Following the recent statutory Annual Parish Meetings (which must be held before 30th April), all newly-elected PCCs will be sorting out their agendas for 2012-2013.  This is perhaps timely occasion on which to review their Health and Safety arrangements.

7 thoughts on “Health & Safety and the PCC

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  3. Things have moved on considerably since 2013. Health & Safety Law is statute, both Criminal Law and Civil Law.
    You have shown that the ‘Corporate Body’ is liable for breaches of Health & safety Law, but is it not the case that under the Law individuals from within the Corporate Body can also be liable for breaches and as such, prosecuted with fines or imprisonment?

    • Health and safety law is not a particular speciality of either Frank or myself, but it is our understanding that HASAWA 1974 includes provisions relating to employers, employees, and corporate liability for “any director, manager, secretary or other similar officer of the body corporate or a person who was purporting to act in any such capacity”.

      The Corporate Manslaughter and Corporate Homicide Act 2007 made it possible for the first time to prosecute corporate bodies such as limited companies and partnerships.

      • Thank you so much for your very quick reply.

        With regard to the Corporate Manslaughter and Corporate Homicide Act 2007, the point I’m trying to clarify is: Parochial Church Councils are Trusts and by default, Corporate Bodies.
        You say that Corporate Bodies can now be prosecuted, but is it true that individuals in a Parochial Church Council can no longer hide behind the phrase ‘we acted as a corporate body’ or ‘it was a corporate decision?’
        My PCC colleagues do not accept that they are liable under Health & safety Law for their individual acts and omissions.

        Kind regards,
        Roger Etheridge

        • As I indicated, neither Frank nor I has specific expertise in health and safety law, and our comments on this and other issues do not purport to be legal advice.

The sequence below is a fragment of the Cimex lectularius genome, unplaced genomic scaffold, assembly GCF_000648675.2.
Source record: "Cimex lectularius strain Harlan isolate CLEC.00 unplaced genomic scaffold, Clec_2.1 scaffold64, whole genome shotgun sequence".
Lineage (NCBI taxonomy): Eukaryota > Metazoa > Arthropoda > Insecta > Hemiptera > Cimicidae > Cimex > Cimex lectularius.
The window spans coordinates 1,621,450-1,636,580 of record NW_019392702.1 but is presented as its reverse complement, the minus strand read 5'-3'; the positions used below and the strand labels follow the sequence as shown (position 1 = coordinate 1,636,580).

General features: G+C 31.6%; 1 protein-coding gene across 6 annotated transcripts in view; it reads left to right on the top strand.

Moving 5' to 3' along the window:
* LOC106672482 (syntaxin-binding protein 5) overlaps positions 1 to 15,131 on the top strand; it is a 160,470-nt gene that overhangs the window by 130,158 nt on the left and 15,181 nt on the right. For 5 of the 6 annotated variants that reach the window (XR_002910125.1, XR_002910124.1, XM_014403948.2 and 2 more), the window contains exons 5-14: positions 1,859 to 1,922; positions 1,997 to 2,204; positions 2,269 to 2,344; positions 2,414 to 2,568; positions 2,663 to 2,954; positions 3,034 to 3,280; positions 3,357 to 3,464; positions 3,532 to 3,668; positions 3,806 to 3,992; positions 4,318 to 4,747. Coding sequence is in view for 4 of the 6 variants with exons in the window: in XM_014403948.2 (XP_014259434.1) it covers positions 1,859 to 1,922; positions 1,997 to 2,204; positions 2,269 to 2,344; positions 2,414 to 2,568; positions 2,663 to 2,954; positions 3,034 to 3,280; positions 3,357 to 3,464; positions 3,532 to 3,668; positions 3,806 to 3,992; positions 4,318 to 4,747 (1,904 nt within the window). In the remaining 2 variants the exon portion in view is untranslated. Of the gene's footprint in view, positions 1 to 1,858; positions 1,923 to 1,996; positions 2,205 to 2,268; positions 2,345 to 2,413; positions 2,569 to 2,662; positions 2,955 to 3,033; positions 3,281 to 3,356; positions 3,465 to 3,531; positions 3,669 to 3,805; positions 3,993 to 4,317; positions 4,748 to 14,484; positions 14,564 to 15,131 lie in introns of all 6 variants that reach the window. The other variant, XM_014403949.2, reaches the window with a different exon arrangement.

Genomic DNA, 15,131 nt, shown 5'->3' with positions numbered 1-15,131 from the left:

The Church of England web pages on Legal Opinions and Other Guidance include links to guidance on certain issues; alternatively your diocesan registrar will be in a better position to give more authoritative advice.

          The CofE document PCC: legal position of members provides an overview, although much of the content is directed towards charity legislation; there is also information on Enforcement of chancel repair liability by PCCs.

          However, in relation to the issue of Parish churches and fire safety, the document states that in relation to this specific aspect of health and safety:

          “8. A broad construction is given to the word ‘undertaking’ in the field of health and safety legislation (R v. Mara [1987] 1 WLR 87). The powers, duties and liabilities of the PCC under the 1956 Measure collectively amount to an undertaking which will bring it within the article 3(b)(i) definition of “a person who has control of the premises (as occupier or otherwise) in connection with the carrying on by him of [an] undertaking (for profit or not) …”

          Thus the PCC in its corporate capacity is to be viewed in law as the responsible person.

          9. If the PCC delegates the control of fire safety matters to a particular individual, for instance to a churchwarden, such a person is likely to become directly liable to comply with Part 2 of the Order, in addition to the PCC, by reason of article 5(3). Non-compliance with Part 2 of the Order is a criminal offence; see Part 4. It may be thought undesirable to make any arrangement which has the effect of exposing a PCC member or other parishioner to personal legal liability.”

          The question of individual liability is therefore not straightforward and is one where professional advice would be advisable.